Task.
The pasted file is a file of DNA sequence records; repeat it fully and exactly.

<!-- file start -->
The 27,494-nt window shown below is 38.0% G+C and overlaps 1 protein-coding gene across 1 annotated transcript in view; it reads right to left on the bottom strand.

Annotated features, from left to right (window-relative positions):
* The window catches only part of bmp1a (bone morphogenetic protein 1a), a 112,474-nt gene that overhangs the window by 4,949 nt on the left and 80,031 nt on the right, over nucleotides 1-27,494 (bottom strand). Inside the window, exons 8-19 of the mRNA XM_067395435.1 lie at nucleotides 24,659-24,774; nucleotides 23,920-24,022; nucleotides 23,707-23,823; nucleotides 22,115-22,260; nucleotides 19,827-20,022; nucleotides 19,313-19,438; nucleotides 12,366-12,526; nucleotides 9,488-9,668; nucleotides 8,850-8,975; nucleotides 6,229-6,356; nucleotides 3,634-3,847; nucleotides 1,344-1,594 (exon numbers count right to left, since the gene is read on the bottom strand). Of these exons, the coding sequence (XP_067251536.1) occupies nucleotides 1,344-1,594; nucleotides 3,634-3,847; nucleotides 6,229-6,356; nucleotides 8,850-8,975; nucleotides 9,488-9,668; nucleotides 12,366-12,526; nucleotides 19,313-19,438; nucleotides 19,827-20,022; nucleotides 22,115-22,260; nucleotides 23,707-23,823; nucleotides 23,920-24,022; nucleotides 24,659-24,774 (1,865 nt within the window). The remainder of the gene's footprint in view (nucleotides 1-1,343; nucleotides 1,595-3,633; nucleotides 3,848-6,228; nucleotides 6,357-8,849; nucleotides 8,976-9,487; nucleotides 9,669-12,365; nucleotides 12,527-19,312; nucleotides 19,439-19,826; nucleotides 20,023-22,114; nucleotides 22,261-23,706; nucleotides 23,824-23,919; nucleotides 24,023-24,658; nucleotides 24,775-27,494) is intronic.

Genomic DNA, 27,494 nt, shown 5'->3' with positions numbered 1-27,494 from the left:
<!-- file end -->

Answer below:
The 27,494-nt window shown below is 38.0% G+C and overlaps 1 protein-coding gene across 1 annotated transcript in view; it reads right to left on the bottom strand.

Annotated features, from left to right (window-relative positions):
* The window catches only part of bmp1a (bone morphogenetic protein 1a), a 112,474-nt gene that overhangs the window by 4,949 nt on the left and 80,031 nt on the right, over nucleotides 1-27,494 (bottom strand). Inside the window, exons 8-19 of the mRNA XM_067395435.1 lie at nucleotides 24,659-24,774; nucleotides 23,920-24,022; nucleotides 23,707-23,823; nucleotides 22,115-22,260; nucleotides 19,827-20,022; nucleotides 19,313-19,438; nucleotides 12,366-12,526; nucleotides 9,488-9,668; nucleotides 8,850-8,975; nucleotides 6,229-6,356; nucleotides 3,634-3,847; nucleotides 1,344-1,594 (exon numbers count right to left, since the gene is read on the bottom strand). Of these exons, the coding sequence (XP_067251536.1) occupies nucleotides 1,344-1,594; nucleotides 3,634-3,847; nucleotides 6,229-6,356; nucleotides 8,850-8,975; nucleotides 9,488-9,668; nucleotides 12,366-12,526; nucleotides 19,313-19,438; nucleotides 19,827-20,022; nucleotides 22,115-22,260; nucleotides 23,707-23,823; nucleotides 23,920-24,022; nucleotides 24,659-24,774 (1,865 nt within the window). The remainder of the gene's footprint in view (nucleotides 1-1,343; nucleotides 1,595-3,633; nucleotides 3,848-6,228; nucleotides 6,357-8,849; nucleotides 8,976-9,487; nucleotides 9,669-12,365; nucleotides 12,527-19,312; nucleotides 19,439-19,826; nucleotides 20,023-22,114; nucleotides 22,261-23,706; nucleotides 23,824-23,919; nucleotides 24,023-24,658; nucleotides 24,775-27,494) is intronic.

Genomic DNA, 27,494 nt, shown 5'->3' with positions numbered 1-27,494 from the left: